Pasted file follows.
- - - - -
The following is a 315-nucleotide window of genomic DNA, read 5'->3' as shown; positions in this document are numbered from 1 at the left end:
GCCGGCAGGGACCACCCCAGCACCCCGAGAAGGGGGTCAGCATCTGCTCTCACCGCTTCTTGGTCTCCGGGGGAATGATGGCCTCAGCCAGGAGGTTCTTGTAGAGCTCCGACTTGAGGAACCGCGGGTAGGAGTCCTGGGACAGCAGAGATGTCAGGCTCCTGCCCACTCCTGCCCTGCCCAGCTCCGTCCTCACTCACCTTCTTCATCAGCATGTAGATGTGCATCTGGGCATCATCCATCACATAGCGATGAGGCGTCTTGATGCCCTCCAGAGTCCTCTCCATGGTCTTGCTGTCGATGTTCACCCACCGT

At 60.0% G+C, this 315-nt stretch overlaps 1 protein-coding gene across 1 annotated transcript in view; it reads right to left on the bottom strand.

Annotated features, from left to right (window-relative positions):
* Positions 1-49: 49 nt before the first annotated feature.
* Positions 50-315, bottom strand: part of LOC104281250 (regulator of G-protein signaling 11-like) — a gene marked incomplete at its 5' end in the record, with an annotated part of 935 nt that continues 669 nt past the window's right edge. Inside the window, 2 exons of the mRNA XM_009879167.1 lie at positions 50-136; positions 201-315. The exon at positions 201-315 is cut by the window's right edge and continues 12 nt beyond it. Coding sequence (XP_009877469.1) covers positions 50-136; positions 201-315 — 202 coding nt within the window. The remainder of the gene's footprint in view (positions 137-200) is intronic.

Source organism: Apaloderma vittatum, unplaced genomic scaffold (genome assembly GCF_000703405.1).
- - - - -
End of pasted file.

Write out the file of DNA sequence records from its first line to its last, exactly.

The following is a 315-nucleotide window of genomic DNA, read 5'->3' as shown; positions in this document are numbered from 1 at the left end:
GCCGGCAGGGACCACCCCAGCACCCCGAGAAGGGGGTCAGCATCTGCTCTCACCGCTTCTTGGTCTCCGGGGGAATGATGGCCTCAGCCAGGAGGTTCTTGTAGAGCTCCGACTTGAGGAACCGCGGGTAGGAGTCCTGGGACAGCAGAGATGTCAGGCTCCTGCCCACTCCTGCCCTGCCCAGCTCCGTCCTCACTCACCTTCTTCATCAGCATGTAGATGTGCATCTGGGCATCATCCATCACATAGCGATGAGGCGTCTTGATGCCCTCCAGAGTCCTCTCCATGGTCTTGCTGTCGATGTTCACCCACCGT

At 60.0% G+C, this 315-nt stretch overlaps 1 protein-coding gene across 1 annotated transcript in view; it reads right to left on the bottom strand.

Annotated features, from left to right (window-relative positions):
* Positions 1-49: 49 nt before the first annotated feature.
* Positions 50-315, bottom strand: part of LOC104281250 (regulator of G-protein signaling 11-like) — a gene marked incomplete at its 5' end in the record, with an annotated part of 935 nt that continues 669 nt past the window's right edge. Inside the window, 2 exons of the mRNA XM_009879167.1 lie at positions 50-136; positions 201-315. The exon at positions 201-315 is cut by the window's right edge and continues 12 nt beyond it. Coding sequence (XP_009877469.1) covers positions 50-136; positions 201-315 — 202 coding nt within the window. The remainder of the gene's footprint in view (positions 137-200) is intronic.

Source organism: Apaloderma vittatum, unplaced genomic scaffold (genome assembly GCF_000703405.1).